From 1765 to 1775, King George III unleashed a series of unpopular taxes; Stamp Act, Townshed Act, Quartering Act.  During the forment that followed these we had the Boston Tea Party as well as the Boston Massacre.


The colonies vainly petitioned the Crown and Parliament to stop these oppressive laws.  To no avail. All eyes were on Virginia. Virginia was the bellwether colony at the time.  Largest in size, it had the most leaders of our nation: George Washington, Thomas Jefferson, Patrick Henry, Richard Henry Lee, George Mason but to name a few.


A meeting of the Virginia Provincial Council was held at St John’s Episcopal Church in Richmond, Virginia.  On the fourth day, March 23, 1775, Patrick Henry submitted a motion for the immediate armament of a militia.  Amid cries of “Treason, Treason!” his motion was seconded by Thomas Jefferson and George Washington.


After a long heated debate Henry made the summation speech on behalf of his motion. He called upon God eight times and at least twenty one of his comments came directly or indirectly from the Bible.


Approximately halfway into his speech he said:


“Gentlemen, we have done everything that could be done to avert the storm that is now approaching.  We have petitioned, we have remonstrated, we have supplicated, and we have cast ourselves at the foot of the throne, and begged its interposition to resist the tyrannical hands of Parliament and the ministry.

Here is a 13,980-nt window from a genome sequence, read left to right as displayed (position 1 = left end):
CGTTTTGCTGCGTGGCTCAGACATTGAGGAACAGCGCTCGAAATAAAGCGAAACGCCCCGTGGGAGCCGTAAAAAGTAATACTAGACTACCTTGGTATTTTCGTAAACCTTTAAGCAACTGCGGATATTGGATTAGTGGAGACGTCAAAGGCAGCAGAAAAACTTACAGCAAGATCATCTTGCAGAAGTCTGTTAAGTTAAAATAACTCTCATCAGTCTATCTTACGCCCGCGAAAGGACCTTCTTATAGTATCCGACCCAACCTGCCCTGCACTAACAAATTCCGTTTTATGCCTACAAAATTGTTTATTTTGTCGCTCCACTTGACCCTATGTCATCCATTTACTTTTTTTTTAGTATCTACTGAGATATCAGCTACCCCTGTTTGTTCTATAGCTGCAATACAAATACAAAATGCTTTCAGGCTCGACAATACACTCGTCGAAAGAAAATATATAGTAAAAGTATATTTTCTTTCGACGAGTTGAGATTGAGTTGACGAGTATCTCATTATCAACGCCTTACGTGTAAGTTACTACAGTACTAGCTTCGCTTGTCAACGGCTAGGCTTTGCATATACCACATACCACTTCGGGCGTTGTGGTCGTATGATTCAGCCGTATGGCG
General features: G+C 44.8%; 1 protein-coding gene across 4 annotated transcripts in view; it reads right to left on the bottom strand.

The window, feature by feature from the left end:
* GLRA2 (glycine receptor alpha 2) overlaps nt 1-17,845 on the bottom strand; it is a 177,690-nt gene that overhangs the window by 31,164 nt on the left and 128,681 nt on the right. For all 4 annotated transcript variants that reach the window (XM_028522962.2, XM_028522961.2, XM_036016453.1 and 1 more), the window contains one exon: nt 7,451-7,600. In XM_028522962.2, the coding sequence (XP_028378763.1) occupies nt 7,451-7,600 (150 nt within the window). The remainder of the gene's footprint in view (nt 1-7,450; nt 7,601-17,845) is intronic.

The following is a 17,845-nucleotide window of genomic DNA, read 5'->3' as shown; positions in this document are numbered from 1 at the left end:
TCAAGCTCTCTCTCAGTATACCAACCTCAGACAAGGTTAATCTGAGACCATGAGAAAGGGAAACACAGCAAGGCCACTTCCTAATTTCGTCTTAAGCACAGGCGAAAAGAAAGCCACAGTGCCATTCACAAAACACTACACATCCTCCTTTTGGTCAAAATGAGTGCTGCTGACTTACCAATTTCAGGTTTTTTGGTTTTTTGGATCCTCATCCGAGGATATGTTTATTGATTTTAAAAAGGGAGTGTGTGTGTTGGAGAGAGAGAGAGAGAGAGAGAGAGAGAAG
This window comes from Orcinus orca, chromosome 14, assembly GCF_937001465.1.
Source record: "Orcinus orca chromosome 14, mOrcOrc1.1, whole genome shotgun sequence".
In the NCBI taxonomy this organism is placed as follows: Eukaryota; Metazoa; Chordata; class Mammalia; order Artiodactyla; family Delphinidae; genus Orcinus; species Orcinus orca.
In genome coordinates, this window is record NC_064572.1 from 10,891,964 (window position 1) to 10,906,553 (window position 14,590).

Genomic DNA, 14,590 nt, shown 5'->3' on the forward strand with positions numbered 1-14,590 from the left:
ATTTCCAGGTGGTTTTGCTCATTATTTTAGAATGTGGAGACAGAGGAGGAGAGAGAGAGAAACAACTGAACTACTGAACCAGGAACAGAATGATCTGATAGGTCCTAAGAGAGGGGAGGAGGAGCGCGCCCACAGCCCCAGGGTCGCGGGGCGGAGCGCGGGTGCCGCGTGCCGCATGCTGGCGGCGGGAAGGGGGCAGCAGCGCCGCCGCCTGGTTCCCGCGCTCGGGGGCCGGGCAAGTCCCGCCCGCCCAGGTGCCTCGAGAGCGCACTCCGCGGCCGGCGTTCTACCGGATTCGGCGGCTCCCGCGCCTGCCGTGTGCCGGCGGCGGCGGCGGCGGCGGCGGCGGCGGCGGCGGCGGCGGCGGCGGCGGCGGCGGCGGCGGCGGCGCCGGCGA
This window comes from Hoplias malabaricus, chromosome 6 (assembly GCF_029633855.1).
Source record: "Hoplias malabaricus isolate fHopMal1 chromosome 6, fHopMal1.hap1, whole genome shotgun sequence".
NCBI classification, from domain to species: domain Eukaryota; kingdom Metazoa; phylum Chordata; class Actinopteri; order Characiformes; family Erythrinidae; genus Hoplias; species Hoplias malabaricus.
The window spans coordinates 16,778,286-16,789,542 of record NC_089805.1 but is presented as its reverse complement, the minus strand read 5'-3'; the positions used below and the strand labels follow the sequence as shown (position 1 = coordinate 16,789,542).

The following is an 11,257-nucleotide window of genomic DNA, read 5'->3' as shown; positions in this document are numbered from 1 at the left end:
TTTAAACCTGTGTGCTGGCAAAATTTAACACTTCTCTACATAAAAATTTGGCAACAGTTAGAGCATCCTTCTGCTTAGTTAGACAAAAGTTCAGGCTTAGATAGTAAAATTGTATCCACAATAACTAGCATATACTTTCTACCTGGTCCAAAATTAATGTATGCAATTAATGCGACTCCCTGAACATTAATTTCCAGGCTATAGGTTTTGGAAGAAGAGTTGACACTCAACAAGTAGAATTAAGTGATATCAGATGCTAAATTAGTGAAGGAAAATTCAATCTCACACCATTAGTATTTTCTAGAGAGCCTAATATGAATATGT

“Our petitions slighted, our remonstrance’s met with violence and insult, our supplications have been disregarded, and we have been spurned with contempt at the foot of the throne!”


 “After these things, do gentlemen still have fond illusions of hope!  There is no longer any room for hope!  If we would be free, if we mean to hold inviolate those inestimable privileges for which we have so long contended, if we mean not basely to abandon the noble cause for which we have so long contended, and to which we have pledge ourselves never to abandon until the glorious cause of our contest shall be obtained, then we must fight!  I repeat it Sir, we must fight!


A call to arms and an appeal to the God of hosts is all that we have left”.


(Several delegates jumped up and said that we were unprepared, needed more time, etc.)


“They tell us Sir, that we are weak, unable to fight such a formidable adversary.  Well then gentlemen, when shall we be stronger?  Next week, next year? Will it be when we are totally disarmed and a British soldier is stationed in every house.


Shall we gather strength by irresolution and inaction? Or shall we acquire the means of effectual resistance by lying supinely on our backs, hugging the elusive phantom of hope, until our enemies have bound us hand and foot?


….three millions of people, armed in the glorious cause of liberty and freedom are invincible against any force our enemies can send against us.

Besides Sir, we do not fight our battles alone.  There is a just God who presides over the destiny of a nation and Who will raise up friends to fight our battles for us.  The battle does not go to the strong alone, it goes to the active, the vigilant and the brave.


…It is too late for an election, even if we were base enough to desire it,there can be no retreat from this contest…it would end in chains and slavery, our chains are forged….war is inevitable and let it come, I repeat Sir, let it come.”